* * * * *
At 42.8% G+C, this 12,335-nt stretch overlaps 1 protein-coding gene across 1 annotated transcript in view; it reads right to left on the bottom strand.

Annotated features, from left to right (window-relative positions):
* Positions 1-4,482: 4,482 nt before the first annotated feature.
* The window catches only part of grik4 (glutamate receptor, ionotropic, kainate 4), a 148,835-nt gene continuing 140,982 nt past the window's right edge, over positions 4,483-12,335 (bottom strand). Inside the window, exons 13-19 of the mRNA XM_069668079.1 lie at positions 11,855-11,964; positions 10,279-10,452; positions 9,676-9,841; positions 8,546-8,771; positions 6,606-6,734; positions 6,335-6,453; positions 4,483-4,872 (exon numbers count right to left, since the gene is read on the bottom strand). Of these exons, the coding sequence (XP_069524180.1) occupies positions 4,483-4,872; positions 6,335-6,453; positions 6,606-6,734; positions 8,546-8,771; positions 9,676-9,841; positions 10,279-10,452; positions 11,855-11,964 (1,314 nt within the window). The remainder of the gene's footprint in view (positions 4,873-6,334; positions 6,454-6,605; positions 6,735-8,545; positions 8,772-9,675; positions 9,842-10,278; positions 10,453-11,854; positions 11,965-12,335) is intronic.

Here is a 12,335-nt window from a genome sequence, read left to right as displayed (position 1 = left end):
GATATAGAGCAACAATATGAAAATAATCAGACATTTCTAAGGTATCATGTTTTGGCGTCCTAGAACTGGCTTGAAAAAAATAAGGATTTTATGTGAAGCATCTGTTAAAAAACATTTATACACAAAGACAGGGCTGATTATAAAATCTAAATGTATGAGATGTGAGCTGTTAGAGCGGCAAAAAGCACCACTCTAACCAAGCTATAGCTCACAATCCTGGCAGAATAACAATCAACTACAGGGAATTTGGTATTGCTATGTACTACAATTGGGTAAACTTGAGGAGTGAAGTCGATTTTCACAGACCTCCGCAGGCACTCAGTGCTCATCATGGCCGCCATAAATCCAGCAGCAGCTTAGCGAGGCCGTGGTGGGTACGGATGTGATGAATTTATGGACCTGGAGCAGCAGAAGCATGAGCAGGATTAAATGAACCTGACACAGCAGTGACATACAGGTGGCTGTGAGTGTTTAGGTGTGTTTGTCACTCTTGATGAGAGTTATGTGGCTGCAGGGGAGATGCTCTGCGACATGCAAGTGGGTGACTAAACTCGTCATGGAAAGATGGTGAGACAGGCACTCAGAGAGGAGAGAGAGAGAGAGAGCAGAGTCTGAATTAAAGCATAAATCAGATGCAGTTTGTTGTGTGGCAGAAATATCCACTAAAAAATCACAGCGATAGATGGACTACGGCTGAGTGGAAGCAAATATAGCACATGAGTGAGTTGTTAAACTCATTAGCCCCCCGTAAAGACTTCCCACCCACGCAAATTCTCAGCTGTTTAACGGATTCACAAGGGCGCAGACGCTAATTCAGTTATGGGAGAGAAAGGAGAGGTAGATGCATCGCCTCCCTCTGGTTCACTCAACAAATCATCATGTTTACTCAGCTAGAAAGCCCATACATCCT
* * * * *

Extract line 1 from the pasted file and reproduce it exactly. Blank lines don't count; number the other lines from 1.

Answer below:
At 42.8% G+C, this 12,335-nt stretch overlaps 1 protein-coding gene across 1 annotated transcript in view; it reads right to left on the bottom strand.